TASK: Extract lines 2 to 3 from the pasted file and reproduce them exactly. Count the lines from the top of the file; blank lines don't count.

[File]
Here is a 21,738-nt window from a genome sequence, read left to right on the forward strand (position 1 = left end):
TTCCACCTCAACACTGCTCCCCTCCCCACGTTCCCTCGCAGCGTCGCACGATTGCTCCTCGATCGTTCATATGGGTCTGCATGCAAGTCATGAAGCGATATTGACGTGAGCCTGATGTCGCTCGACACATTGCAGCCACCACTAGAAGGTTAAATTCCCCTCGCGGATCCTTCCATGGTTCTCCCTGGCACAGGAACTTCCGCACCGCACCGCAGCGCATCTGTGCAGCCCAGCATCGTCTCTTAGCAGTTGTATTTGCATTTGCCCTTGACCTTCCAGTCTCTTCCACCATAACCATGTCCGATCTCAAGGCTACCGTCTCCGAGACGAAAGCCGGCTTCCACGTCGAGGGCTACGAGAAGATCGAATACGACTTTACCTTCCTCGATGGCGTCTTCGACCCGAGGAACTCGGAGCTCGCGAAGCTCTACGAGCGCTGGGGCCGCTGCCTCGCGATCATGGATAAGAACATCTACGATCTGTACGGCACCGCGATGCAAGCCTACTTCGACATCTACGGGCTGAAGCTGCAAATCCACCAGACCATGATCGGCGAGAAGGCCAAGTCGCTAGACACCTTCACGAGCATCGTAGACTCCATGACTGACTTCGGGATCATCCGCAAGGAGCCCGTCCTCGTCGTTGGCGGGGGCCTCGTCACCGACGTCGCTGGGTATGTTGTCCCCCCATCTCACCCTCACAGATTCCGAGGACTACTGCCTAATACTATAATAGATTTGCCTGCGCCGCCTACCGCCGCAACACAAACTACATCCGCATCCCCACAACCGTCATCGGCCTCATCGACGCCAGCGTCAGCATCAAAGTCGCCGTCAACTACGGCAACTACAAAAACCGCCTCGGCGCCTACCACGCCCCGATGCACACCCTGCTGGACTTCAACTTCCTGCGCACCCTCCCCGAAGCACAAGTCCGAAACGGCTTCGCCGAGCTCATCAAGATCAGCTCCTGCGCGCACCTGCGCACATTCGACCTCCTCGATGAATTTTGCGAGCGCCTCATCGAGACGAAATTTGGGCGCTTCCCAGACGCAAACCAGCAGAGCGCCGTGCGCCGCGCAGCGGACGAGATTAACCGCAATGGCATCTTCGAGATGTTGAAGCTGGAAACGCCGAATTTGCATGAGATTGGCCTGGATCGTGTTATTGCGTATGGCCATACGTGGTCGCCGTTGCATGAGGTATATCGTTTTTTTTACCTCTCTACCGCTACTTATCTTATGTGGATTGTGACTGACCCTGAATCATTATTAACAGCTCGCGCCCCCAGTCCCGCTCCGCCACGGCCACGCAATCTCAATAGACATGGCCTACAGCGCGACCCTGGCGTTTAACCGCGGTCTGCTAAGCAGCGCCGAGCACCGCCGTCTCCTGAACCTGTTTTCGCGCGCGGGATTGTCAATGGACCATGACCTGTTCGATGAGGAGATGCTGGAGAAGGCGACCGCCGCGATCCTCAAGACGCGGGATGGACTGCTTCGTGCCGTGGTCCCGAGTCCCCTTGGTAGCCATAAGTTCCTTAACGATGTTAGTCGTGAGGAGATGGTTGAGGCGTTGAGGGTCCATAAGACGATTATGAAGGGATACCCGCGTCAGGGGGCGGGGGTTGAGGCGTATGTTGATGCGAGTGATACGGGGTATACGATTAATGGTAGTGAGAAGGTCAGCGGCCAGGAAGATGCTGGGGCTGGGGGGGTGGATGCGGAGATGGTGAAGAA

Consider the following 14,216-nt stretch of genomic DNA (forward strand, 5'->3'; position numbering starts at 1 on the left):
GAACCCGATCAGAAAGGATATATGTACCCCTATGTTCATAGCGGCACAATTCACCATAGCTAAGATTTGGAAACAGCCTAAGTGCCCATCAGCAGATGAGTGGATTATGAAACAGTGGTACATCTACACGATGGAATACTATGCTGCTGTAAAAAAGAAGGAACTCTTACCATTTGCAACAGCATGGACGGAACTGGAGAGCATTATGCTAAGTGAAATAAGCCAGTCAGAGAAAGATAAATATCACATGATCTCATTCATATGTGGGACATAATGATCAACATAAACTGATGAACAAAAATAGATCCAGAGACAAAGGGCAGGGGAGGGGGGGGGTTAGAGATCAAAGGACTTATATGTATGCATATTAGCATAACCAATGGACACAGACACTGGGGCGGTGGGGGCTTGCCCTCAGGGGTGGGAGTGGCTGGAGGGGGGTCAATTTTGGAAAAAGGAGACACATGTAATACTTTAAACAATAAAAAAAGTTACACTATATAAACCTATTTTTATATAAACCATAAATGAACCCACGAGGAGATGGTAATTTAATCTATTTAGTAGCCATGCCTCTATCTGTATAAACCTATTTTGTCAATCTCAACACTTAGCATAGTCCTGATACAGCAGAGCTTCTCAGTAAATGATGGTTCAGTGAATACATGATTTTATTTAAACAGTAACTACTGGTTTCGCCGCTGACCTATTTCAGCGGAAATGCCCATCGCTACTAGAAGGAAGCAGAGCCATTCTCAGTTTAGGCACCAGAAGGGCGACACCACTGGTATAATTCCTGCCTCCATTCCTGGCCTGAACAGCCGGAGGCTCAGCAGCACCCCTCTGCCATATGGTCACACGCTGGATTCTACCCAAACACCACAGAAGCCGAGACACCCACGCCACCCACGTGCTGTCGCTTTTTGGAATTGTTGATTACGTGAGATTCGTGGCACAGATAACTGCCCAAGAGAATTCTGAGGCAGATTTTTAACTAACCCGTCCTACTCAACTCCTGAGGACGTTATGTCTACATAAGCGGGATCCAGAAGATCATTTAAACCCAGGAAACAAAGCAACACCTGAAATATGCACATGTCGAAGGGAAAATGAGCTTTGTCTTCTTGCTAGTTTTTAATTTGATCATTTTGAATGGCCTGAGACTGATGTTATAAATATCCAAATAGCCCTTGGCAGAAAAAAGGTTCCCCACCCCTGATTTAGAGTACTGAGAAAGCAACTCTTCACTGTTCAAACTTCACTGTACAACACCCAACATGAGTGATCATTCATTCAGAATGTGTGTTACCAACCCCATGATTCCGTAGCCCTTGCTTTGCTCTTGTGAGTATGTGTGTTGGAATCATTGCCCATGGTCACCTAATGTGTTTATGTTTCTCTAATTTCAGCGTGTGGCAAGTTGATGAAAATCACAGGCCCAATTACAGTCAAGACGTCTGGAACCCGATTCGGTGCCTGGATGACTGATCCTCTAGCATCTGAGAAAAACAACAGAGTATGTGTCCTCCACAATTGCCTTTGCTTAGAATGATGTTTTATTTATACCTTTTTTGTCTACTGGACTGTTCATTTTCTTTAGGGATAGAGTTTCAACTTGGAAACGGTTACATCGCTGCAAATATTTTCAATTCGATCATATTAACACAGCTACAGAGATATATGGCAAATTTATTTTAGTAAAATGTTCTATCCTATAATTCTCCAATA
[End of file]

TTCCACCTCAACACTGCTCCCCTCCCCACGTTCCCTCGCAGCGTCGCACGATTGCTCCTCGATCGTTCATATGGGTCTGCATGCAAGTCATGAAGCGATATTGACGTGAGCCTGATGTCGCTCGACACATTGCAGCCACCACTAGAAGGTTAAATTCCCCTCGCGGATCCTTCCATGGTTCTCCCTGGCACAGGAACTTCCGCACCGCACCGCAGCGCATCTGTGCAGCCCAGCATCGTCTCTTAGCAGTTGTATTTGCATTTGCCCTTGACCTTCCAGTCTCTTCCACCATAACCATGTCCGATCTCAAGGCTACCGTCTCCGAGACGAAAGCCGGCTTCCACGTCGAGGGCTACGAGAAGATCGAATACGACTTTACCTTCCTCGATGGCGTCTTCGACCCGAGGAACTCGGAGCTCGCGAAGCTCTACGAGCGCTGGGGCCGCTGCCTCGCGATCATGGATAAGAACATCTACGATCTGTACGGCACCGCGATGCAAGCCTACTTCGACATCTACGGGCTGAAGCTGCAAATCCACCAGACCATGATCGGCGAGAAGGCCAAGTCGCTAGACACCTTCACGAGCATCGTAGACTCCATGACTGACTTCGGGATCATCCGCAAGGAGCCCGTCCTCGTCGTTGGCGGGGGCCTCGTCACCGACGTCGCTGGGTATGTTGTCCCCCCATCTCACCCTCACAGATTCCGAGGACTACTGCCTAATACTATAATAGATTTGCCTGCGCCGCCTACCGCCGCAACACAAACTACATCCGCATCCCCACAACCGTCATCGGCCTCATCGACGCCAGCGTCAGCATCAAAGTCGCCGTCAACTACGGCAACTACAAAAACCGCCTCGGCGCCTACCACGCCCCGATGCACACCCTGCTGGACTTCAACTTCCTGCGCACCCTCCCCGAAGCACAAGTCCGAAACGGCTTCGCCGAGCTCATCAAGATCAGCTCCTGCGCGCACCTGCGCACATTCGACCTCCTCGATGAATTTTGCGAGCGCCTCATCGAGACGAAATTTGGGCGCTTCCCAGACGCAAACCAGCAGAGCGCCGTGCGCCGCGCAGCGGACGAGATTAACCGCAATGGCATCTTCGAGATGTTGAAGCTGGAAACGCCGAATTTGCATGAGATTGGCCTGGATCGTGTTATTGCGTATGGCCATACGTGGTCGCCGTTGCATGAGGTATATCGTTTTTTTTACCTCTCTACCGCTACTTATCTTATGTGGATTGTGACTGACCCTGAATCATTATTAACAGCTCGCGCCCCCAGTCCCGCTCCGCCACGGCCACGCAATCTCAATAGACATGGCCTACAGCGCGACCCTGGCGTTTAACCGCGGTCTGCTAAGCAGCGCCGAGCACCGCCGTCTCCTGAACCTGTTTTCGCGCGCGGGATTGTCAATGGACCATGACCTGTTCGATGAGGAGATGCTGGAGAAGGCGACCGCCGCGATCCTCAAGACGCGGGATGGACTGCTTCGTGCCGTGGTCCCGAGTCCCCTTGGTAGCCATAAGTTCCTTAACGATGTTAGTCGTGAGGAGATGGTTGAGGCGTTGAGGGTCCATAAGACGATTATGAAGGGATACCCGCGTCAGGGGGCGGGGGTTGAGGCGTATGTTGATGCGAGTGATACGGGGTATACGATTAATGGTAGTGAGAAGGTCAGCGGCCAGGAAGATGCTGGGGCTGGGGGGGTGGATGCGGAGATGGTGAAGAA

Consider the following 14,216-nt stretch of genomic DNA (forward strand, 5'->3'; position numbering starts at 1 on the left):